If you’re the kind of writer who likes to ask, “What’s the single most important marketing activity I should focus on?” (because you don’t have time for anything else), this session is for you.
No matter how you plan to publish, or what you publish, every author must give some thought to marketing themselves as an author. But given how fast tools and techniques change—and how hard it is to attract attention—how can an author figure out what’s worthwhile to focus on?
This masterclass helps authors focus on the foundational elements that are most important to career-long book marketing, the bare minimum required for an online presence, and how to approach marketing when many of the traditional methods of publicity don’t work so well, given dwindling media coverage and review opportunities. This session will provide a framework for developing a strategy and approach that’s appropriate for your strengths and your work.
You’ll learn key principles for using your website, email newsletter (or Substack or blog), and a dash of social media to better reach and engage readers, both new and old. Plus we’ll consider offline or in-real-life opportunities to grow your readership through collaborations, partnerships, and literary citizenship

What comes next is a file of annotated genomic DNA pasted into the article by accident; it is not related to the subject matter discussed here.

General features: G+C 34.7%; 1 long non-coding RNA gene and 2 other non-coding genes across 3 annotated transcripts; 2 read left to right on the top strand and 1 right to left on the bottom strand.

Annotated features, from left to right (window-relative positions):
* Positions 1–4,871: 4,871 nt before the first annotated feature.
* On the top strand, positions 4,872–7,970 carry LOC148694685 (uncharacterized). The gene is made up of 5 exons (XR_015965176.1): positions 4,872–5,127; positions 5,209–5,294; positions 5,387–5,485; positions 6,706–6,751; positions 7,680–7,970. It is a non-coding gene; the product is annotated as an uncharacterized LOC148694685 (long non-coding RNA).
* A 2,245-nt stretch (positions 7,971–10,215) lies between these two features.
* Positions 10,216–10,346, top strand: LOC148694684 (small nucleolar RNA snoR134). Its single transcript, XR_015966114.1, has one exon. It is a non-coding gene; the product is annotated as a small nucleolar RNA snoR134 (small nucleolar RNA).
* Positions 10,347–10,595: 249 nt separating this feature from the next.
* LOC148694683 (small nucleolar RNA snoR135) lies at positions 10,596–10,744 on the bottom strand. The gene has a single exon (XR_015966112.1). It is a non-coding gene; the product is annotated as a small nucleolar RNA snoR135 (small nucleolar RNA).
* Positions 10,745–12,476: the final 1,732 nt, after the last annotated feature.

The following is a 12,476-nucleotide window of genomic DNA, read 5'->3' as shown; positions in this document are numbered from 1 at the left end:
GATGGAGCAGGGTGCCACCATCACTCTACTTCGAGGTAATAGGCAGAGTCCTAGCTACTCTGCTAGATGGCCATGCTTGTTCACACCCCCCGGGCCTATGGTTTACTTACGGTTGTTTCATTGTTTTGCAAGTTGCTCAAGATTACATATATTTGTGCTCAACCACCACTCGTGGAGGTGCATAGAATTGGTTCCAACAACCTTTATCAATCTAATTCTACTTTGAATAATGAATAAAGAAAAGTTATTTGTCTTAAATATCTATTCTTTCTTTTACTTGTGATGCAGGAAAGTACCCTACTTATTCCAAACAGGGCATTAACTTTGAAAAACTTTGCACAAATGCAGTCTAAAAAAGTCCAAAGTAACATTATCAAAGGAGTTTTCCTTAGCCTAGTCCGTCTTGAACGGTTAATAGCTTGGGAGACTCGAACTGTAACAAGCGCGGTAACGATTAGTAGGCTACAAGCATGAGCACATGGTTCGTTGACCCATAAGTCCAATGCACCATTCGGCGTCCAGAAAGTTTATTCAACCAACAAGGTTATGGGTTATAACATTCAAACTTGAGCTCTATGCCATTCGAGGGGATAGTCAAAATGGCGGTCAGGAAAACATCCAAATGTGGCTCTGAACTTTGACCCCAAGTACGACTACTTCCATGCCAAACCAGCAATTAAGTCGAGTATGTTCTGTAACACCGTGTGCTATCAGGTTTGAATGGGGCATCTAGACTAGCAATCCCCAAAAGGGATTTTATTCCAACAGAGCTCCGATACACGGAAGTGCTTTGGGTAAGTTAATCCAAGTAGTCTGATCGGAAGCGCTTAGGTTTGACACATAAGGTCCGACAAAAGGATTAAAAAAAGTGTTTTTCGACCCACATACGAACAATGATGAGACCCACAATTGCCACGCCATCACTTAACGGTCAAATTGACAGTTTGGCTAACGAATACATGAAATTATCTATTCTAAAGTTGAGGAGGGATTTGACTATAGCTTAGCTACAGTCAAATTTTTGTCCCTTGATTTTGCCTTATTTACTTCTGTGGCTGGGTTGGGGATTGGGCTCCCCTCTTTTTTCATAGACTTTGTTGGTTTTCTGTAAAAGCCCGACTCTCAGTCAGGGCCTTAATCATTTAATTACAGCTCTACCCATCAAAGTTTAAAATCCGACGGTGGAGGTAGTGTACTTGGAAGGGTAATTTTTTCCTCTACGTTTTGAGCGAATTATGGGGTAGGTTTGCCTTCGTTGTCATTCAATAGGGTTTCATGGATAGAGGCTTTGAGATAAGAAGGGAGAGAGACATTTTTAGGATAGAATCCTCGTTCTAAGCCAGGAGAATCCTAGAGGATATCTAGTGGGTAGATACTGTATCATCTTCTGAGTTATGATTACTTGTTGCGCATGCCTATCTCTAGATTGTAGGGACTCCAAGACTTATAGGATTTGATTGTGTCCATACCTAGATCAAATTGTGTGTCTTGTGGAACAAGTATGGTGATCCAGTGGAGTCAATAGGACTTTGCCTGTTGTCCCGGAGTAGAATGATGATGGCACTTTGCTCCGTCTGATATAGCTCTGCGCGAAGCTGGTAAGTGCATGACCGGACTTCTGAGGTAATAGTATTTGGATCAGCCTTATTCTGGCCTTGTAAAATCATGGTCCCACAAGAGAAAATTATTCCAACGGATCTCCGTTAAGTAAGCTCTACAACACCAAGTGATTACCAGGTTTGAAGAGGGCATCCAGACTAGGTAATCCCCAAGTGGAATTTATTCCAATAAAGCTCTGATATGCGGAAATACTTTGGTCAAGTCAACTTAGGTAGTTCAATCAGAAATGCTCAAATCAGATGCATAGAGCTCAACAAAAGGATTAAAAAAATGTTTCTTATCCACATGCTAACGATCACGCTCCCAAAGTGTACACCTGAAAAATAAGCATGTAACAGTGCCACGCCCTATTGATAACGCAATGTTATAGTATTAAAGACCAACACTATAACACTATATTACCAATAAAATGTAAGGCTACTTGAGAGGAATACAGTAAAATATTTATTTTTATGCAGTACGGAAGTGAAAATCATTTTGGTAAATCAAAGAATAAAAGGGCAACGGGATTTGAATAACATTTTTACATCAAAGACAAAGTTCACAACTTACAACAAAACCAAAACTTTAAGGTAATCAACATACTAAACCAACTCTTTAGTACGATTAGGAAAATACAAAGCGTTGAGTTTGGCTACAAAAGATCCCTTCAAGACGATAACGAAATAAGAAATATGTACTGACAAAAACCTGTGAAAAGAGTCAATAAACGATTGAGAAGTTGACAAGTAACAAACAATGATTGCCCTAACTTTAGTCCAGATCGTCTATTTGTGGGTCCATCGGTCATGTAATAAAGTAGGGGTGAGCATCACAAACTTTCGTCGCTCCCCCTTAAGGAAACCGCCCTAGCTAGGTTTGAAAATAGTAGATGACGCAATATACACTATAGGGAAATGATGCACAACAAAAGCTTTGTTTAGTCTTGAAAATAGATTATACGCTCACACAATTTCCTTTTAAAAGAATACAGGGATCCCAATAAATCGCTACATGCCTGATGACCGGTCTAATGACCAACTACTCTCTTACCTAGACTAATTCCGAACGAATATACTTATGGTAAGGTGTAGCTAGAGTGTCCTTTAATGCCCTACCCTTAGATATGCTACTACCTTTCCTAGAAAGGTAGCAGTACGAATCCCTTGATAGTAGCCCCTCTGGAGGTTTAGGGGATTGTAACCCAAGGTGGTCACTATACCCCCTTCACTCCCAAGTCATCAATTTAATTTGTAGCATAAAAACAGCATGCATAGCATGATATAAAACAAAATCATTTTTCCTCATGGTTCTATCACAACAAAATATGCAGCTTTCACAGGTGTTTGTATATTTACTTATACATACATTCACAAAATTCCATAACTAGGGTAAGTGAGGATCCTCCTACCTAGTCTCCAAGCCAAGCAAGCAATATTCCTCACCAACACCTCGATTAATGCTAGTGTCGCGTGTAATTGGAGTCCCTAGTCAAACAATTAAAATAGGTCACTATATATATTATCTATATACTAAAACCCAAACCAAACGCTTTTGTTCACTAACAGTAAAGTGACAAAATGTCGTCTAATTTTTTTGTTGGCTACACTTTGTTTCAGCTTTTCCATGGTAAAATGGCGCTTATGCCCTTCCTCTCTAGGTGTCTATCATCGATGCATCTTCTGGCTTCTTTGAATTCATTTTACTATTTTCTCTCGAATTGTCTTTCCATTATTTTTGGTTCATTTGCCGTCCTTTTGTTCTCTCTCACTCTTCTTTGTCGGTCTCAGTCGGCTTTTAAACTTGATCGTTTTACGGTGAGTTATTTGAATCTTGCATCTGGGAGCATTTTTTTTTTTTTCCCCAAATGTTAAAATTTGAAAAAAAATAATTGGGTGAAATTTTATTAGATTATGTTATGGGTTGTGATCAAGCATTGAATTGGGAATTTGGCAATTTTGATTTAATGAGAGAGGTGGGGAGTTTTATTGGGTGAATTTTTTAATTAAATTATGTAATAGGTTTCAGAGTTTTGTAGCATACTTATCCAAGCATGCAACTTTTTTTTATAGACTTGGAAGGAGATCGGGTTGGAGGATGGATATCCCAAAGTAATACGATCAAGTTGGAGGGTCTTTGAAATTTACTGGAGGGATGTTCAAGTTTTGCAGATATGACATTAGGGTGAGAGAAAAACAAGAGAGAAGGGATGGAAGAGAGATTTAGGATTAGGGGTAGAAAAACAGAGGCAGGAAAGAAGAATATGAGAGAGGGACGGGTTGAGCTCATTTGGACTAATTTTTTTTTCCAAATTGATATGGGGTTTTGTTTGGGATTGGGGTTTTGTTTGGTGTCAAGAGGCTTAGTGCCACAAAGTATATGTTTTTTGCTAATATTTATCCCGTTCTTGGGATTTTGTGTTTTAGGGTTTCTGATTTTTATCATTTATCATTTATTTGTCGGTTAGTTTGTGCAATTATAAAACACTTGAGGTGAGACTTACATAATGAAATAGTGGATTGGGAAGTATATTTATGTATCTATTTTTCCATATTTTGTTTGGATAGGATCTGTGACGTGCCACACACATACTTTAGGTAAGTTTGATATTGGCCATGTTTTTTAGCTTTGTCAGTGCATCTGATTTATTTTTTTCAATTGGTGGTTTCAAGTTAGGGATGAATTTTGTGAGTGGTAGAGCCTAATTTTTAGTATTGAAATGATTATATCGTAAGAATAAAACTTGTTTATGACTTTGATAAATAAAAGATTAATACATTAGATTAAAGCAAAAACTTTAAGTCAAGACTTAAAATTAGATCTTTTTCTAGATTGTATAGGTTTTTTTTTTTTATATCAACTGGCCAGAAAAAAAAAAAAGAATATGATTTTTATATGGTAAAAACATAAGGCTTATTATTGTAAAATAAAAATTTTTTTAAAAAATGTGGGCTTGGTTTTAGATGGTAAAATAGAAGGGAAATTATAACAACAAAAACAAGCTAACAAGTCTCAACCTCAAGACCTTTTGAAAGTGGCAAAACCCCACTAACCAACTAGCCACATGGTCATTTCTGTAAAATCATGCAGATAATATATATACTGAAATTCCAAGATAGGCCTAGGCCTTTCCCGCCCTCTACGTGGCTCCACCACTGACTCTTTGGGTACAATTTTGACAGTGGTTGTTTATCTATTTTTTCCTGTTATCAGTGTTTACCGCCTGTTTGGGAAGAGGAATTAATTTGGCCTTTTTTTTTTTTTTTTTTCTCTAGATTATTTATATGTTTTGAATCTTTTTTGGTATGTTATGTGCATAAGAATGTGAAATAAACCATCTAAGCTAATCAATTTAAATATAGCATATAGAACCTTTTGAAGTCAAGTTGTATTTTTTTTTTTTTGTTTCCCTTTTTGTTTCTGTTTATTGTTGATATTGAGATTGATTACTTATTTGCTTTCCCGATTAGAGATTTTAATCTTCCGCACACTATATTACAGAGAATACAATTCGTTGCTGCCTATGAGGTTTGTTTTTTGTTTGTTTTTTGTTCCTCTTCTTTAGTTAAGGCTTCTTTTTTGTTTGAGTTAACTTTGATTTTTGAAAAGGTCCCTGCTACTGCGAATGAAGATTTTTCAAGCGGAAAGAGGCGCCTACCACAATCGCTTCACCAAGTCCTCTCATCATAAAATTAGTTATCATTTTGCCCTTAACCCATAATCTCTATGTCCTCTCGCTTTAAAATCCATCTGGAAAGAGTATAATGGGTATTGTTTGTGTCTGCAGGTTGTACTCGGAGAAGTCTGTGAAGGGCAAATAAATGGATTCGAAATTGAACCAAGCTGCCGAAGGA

In this workshop, you will:
- Uncover the principles and techniques for marketing activities that play to your strengths, with special attention paid to lead generation (that is: finding readers)
- Learn the concepts of “content strategy” and “marketing funnel” and why these are important to determining how you will use your website, email, or social media
- Understand how to use social media (if you so choose) in a way that’s supportive of your goals and not a distraction (the big secret: focus)
- Find out why you should start building an email list today even if you think you have nothing to say
Especially for writers who would like to be smarter and more efficient about their online presence—and see that activity pay off—this session will push you to connect the dots between all your efforts and decide what’s essential and what you can set aside (so you can spend more time on the writing itself!).